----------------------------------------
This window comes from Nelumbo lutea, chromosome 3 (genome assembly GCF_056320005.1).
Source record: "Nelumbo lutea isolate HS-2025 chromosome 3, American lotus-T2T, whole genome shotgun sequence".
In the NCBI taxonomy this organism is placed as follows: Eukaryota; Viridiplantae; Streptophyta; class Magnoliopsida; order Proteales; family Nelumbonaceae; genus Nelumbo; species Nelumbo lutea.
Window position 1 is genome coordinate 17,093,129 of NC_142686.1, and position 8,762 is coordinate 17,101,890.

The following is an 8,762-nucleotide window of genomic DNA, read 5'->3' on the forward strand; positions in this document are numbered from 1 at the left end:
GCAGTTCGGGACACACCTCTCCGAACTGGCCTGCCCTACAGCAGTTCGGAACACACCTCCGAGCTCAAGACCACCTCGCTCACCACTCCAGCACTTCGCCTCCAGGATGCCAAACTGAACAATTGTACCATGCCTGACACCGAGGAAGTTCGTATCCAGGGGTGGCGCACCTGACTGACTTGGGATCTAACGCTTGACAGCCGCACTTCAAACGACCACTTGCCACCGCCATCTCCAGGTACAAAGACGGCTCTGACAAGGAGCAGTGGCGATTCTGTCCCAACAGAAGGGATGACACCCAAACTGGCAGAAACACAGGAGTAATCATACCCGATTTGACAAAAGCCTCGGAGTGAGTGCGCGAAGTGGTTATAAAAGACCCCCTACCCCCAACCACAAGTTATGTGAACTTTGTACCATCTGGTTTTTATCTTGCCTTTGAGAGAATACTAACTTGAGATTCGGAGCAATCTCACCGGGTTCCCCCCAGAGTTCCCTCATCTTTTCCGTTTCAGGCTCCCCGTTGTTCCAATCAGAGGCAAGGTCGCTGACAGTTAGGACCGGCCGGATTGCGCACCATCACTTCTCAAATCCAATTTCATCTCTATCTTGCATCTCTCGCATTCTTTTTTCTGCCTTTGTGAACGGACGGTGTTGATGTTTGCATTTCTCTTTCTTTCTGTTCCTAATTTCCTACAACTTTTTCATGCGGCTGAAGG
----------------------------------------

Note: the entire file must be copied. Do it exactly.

This window comes from Nelumbo lutea, chromosome 3 (genome assembly GCF_056320005.1).
Source record: "Nelumbo lutea isolate HS-2025 chromosome 3, American lotus-T2T, whole genome shotgun sequence".
In the NCBI taxonomy this organism is placed as follows: Eukaryota; Viridiplantae; Streptophyta; class Magnoliopsida; order Proteales; family Nelumbonaceae; genus Nelumbo; species Nelumbo lutea.
Window position 1 is genome coordinate 17,093,129 of NC_142686.1, and position 8,762 is coordinate 17,101,890.

The following is an 8,762-nucleotide window of genomic DNA, read 5'->3' on the forward strand; positions in this document are numbered from 1 at the left end:
GCAGTTCGGGACACACCTCTCCGAACTGGCCTGCCCTACAGCAGTTCGGAACACACCTCCGAGCTCAAGACCACCTCGCTCACCACTCCAGCACTTCGCCTCCAGGATGCCAAACTGAACAATTGTACCATGCCTGACACCGAGGAAGTTCGTATCCAGGGGTGGCGCACCTGACTGACTTGGGATCTAACGCTTGACAGCCGCACTTCAAACGACCACTTGCCACCGCCATCTCCAGGTACAAAGACGGCTCTGACAAGGAGCAGTGGCGATTCTGTCCCAACAGAAGGGATGACACCCAAACTGGCAGAAACACAGGAGTAATCATACCCGATTTGACAAAAGCCTCGGAGTGAGTGCGCGAAGTGGTTATAAAAGACCCCCTACCCCCAACCACAAGTTATGTGAACTTTGTACCATCTGGTTTTTATCTTGCCTTTGAGAGAATACTAACTTGAGATTCGGAGCAATCTCACCGGGTTCCCCCCAGAGTTCCCTCATCTTTTCCGTTTCAGGCTCCCCGTTGTTCCAATCAGAGGCAAGGTCGCTGACAGTTAGGACCGGCCGGATTGCGCACCATCACTTCTCAAATCCAATTTCATCTCTATCTTGCATCTCTCGCATTCTTTTTTCTGCCTTTGTGAACGGACGGTGTTGATGTTTGCATTTCTCTTTCTTTCTGTTCCTAATTTCCTACAACTTTTTCATGCGGCTGAAGG